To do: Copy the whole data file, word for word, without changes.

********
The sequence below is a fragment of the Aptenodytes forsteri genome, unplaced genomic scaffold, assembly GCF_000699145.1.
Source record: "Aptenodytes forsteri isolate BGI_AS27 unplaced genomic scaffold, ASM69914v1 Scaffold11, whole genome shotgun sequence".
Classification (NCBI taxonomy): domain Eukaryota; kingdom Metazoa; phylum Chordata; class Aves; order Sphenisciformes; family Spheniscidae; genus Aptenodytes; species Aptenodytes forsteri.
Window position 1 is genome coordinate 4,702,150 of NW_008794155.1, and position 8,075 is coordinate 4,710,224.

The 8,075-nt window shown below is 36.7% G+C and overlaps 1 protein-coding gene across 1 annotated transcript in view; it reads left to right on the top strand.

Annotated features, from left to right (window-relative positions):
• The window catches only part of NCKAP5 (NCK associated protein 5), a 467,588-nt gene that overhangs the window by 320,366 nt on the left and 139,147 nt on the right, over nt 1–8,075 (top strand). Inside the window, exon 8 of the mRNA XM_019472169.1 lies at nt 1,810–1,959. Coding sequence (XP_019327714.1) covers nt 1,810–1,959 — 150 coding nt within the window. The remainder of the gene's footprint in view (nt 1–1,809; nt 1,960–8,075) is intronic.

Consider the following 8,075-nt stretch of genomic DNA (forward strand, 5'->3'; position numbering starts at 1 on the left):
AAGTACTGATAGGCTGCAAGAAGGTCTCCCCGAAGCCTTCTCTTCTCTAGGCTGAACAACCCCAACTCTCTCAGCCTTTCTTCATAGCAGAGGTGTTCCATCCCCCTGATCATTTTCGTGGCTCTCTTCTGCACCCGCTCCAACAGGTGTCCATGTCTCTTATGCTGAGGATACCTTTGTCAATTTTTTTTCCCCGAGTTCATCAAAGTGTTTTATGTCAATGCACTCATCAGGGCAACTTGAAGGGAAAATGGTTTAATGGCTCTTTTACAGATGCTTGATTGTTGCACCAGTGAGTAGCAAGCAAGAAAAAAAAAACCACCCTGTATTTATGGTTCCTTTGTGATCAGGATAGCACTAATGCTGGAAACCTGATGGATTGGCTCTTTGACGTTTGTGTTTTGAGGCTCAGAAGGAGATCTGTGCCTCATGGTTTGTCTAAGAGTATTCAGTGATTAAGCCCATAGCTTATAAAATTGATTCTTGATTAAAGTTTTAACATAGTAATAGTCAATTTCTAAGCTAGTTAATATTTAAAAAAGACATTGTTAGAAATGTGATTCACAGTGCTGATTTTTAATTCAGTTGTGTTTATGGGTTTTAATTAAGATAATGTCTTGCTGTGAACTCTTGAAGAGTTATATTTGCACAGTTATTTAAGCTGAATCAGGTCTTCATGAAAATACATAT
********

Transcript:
The sequence below is a fragment of the Aptenodytes forsteri genome, unplaced genomic scaffold, assembly GCF_000699145.1.
Source record: "Aptenodytes forsteri isolate BGI_AS27 unplaced genomic scaffold, ASM69914v1 Scaffold11, whole genome shotgun sequence".
Classification (NCBI taxonomy): domain Eukaryota; kingdom Metazoa; phylum Chordata; class Aves; order Sphenisciformes; family Spheniscidae; genus Aptenodytes; species Aptenodytes forsteri.
Window position 1 is genome coordinate 4,702,150 of NW_008794155.1, and position 8,075 is coordinate 4,710,224.

The 8,075-nt window shown below is 36.7% G+C and overlaps 1 protein-coding gene across 1 annotated transcript in view; it reads left to right on the top strand.

Annotated features, from left to right (window-relative positions):
• The window catches only part of NCKAP5 (NCK associated protein 5), a 467,588-nt gene that overhangs the window by 320,366 nt on the left and 139,147 nt on the right, over nt 1–8,075 (top strand). Inside the window, exon 8 of the mRNA XM_019472169.1 lies at nt 1,810–1,959. Coding sequence (XP_019327714.1) covers nt 1,810–1,959 — 150 coding nt within the window. The remainder of the gene's footprint in view (nt 1–1,809; nt 1,960–8,075) is intronic.

Consider the following 8,075-nt stretch of genomic DNA (forward strand, 5'->3'; position numbering starts at 1 on the left):
AAGTACTGATAGGCTGCAAGAAGGTCTCCCCGAAGCCTTCTCTTCTCTAGGCTGAACAACCCCAACTCTCTCAGCCTTTCTTCATAGCAGAGGTGTTCCATCCCCCTGATCATTTTCGTGGCTCTCTTCTGCACCCGCTCCAACAGGTGTCCATGTCTCTTATGCTGAGGATACCTTTGTCAATTTTTTTTCCCCGAGTTCATCAAAGTGTTTTATGTCAATGCACTCATCAGGGCAACTTGAAGGGAAAATGGTTTAATGGCTCTTTTACAGATGCTTGATTGTTGCACCAGTGAGTAGCAAGCAAGAAAAAAAAAACCACCCTGTATTTATGGTTCCTTTGTGATCAGGATAGCACTAATGCTGGAAACCTGATGGATTGGCTCTTTGACGTTTGTGTTTTGAGGCTCAGAAGGAGATCTGTGCCTCATGGTTTGTCTAAGAGTATTCAGTGATTAAGCCCATAGCTTATAAAATTGATTCTTGATTAAAGTTTTAACATAGTAATAGTCAATTTCTAAGCTAGTTAATATTTAAAAAAGACATTGTTAGAAATGTGATTCACAGTGCTGATTTTTAATTCAGTTGTGTTTATGGGTTTTAATTAAGATAATGTCTTGCTGTGAACTCTTGAAGAGTTATATTTGCACAGTTATTTAAGCTGAATCAGGTCTTCATGAAAATACATAT